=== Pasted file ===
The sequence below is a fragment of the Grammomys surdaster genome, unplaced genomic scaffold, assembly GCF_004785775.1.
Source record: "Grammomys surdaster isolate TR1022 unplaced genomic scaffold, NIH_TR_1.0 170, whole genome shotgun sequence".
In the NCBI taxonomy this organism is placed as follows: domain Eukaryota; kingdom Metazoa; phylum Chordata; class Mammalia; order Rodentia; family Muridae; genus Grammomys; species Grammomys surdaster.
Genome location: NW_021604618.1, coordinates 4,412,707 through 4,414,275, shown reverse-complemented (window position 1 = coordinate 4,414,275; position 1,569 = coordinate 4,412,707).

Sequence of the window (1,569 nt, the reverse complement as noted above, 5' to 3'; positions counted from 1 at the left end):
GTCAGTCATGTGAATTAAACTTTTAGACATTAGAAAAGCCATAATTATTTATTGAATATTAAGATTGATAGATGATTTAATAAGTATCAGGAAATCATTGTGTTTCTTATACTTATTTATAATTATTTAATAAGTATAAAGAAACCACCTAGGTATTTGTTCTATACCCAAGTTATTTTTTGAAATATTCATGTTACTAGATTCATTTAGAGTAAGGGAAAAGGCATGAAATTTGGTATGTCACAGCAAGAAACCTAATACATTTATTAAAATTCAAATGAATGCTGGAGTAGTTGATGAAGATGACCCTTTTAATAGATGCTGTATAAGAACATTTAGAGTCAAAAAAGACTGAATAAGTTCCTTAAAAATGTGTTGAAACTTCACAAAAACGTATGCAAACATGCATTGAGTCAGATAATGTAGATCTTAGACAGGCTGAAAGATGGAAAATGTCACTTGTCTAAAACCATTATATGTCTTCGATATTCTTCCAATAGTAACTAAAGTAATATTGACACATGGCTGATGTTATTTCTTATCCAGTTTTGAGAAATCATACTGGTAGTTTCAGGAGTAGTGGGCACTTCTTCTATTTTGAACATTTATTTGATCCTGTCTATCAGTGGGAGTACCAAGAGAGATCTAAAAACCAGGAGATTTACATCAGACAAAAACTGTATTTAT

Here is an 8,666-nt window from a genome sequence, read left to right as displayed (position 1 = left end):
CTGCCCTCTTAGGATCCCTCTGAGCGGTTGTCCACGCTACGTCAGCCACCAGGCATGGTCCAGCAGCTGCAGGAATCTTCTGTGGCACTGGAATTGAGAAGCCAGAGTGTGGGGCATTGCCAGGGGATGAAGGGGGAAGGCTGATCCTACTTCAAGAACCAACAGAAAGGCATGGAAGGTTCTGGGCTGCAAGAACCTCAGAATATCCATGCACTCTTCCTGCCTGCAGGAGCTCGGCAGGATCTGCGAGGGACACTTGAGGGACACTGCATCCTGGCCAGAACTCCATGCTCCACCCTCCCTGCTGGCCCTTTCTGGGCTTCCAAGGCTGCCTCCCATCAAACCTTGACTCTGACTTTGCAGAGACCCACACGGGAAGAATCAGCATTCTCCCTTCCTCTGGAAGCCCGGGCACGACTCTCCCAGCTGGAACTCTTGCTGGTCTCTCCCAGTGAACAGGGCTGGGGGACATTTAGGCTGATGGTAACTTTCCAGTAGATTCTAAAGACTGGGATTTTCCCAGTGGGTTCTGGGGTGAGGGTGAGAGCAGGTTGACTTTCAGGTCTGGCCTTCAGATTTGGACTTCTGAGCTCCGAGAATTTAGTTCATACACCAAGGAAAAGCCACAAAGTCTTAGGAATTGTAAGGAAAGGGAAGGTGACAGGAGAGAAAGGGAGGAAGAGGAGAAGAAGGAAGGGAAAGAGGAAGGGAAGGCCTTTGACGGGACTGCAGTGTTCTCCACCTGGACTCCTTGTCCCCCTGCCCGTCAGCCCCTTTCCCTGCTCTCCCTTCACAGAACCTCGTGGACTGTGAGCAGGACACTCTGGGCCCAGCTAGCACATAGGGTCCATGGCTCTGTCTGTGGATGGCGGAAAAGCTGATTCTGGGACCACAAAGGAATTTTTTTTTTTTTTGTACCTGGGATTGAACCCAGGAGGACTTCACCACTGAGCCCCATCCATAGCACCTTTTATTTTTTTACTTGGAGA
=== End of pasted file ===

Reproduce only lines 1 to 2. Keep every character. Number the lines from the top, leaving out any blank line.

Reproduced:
The sequence below is a fragment of the Grammomys surdaster genome, unplaced genomic scaffold, assembly GCF_004785775.1.
Source record: "Grammomys surdaster isolate TR1022 unplaced genomic scaffold, NIH_TR_1.0 170, whole genome shotgun sequence".